I would like to fit a random effects model in R using the negative binomial distribution and reporting robust standard errors.

I was going to try using the sandwich package to compute the robust standard errors from the fitted model object:

lmtest::coeftest(my_me_model, vcov = sandwich::vcovHC(my_me_model, type = "HC0"))

lme4::glmer.nb() allows me to fit a mixed effects model however I am unable to calculate robust standard errors, it looks like the model returned by lme4::glmer.nb() is an s4 class.

lmtest::coeftest(my_me_model, vcov = sandwich::vcovHC(my_me_model, type = "HC0"))
Error in UseMethod("estfun") : 
  no applicable method for 'estfun' applied to an object of class "c('glmerMod', 'merMod')"

robustlmm package function rlmer() allows me to calculate robust standard errors "huberization of likelihood and DAS-Scale estimation" however I cannot see a way to use the negative binomial with this package.

ptmixed package allows me to fit a mixed effects negative binomial I but cannot see a way to compute robust standard errors. So the reverse issue I encountered with robustlmm.

I also came across glmTMB package which also allows me to fit a negative bionomial mixed effects model, but where I am also unable to use e.g. sandwich to compute robust standard errors.

How can I fit a mixed effects negative binomial regression and then compute robust standard errors (Huber-white)?

  • $\begingroup$ Your request is exceedingly specialized and I am not sure it has ever been implemented in publicly available software. Standard errors are not very precise and/or meaningful for negative binomial regression at the best of times, even more so for mixed models, and even more so if you want a robust estimate. It there a reason why you think this is (a) a good approach and (b) should be readily available in publicly available software? $\endgroup$ Aug 21, 2020 at 6:38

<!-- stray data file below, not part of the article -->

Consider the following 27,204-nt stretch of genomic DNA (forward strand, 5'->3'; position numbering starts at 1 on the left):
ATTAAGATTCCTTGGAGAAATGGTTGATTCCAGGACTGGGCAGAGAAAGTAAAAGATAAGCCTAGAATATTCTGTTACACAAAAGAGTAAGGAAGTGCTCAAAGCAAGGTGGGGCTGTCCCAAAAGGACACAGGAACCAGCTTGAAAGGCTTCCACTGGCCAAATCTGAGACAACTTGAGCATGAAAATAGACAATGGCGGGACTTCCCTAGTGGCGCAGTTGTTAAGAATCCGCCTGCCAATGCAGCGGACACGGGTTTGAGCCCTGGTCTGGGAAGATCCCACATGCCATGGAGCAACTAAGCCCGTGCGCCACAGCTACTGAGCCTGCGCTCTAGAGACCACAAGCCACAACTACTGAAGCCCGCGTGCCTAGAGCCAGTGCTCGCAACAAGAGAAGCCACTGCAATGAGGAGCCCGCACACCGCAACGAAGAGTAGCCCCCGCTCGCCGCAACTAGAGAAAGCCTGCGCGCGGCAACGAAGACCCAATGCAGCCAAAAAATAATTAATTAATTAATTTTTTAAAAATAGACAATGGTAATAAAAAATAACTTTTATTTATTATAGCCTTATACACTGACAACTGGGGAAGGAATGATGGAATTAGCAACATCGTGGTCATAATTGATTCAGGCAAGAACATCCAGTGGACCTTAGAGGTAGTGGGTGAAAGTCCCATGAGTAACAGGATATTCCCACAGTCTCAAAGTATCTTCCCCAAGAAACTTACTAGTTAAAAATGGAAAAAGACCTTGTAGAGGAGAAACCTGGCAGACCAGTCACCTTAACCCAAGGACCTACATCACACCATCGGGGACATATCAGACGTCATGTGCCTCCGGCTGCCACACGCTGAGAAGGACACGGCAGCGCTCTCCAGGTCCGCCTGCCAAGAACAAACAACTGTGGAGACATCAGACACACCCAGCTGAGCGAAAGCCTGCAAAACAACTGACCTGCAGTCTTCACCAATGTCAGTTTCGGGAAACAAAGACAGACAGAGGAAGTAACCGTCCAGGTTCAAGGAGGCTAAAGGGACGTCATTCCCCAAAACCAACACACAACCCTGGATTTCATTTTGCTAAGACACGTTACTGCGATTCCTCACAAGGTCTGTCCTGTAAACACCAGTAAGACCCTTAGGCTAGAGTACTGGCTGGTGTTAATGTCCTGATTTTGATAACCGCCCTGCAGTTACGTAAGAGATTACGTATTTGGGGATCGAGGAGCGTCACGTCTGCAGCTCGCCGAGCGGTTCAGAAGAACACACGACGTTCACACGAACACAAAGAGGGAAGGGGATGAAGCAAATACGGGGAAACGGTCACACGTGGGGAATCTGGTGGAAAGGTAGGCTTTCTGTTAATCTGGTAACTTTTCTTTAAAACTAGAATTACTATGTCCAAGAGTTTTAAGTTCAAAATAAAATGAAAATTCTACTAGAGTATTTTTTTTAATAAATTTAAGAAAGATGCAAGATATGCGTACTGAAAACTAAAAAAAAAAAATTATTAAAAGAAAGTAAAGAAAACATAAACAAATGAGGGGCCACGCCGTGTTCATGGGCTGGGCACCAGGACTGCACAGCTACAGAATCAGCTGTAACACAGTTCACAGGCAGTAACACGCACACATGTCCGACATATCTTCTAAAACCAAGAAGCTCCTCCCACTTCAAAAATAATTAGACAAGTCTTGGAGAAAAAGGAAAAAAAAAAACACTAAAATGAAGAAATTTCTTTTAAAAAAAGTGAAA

• $\begingroup$ Have Huber-White robust standard errors ever been defined for a non-normal count-based model? $\endgroup$ Aug 22, 2020 at 0:44

1 Answer 1


Sandwich covariances are available for a wide range of standard maximum likelihood models in sandwich (including the output from glm(), glm.nb(), zeroinfl(), and hurdle()). However, for mixed-effects models this is less straightforward but there is the relatively recent work in merDeriv:

Wang T, Merkle EC (2018). "merDeriv: Derivative Computations for Linear Mixed Effects Models with Application to Robust Standard Errors." Journal of Statistical Software, Code Snippets, 87(1), 1–16. doi:10.18637/jss.v087.c01.

They include the necessary methods for plugging the output from lmer() and glmer() into the sandwich() function and also provide a vcov() method for these objects. However, vcovHC() is not applicable but sandwich() essentially corresponds to HC0 anyway.

As for objects fitted by glmer.nb(): The vcov() method in merDeriv works for these objects but sandwich() does not. I would recommend to get in touch with the merDeriv authors and ask them whether it would be possible to support glmer.nb() as well.


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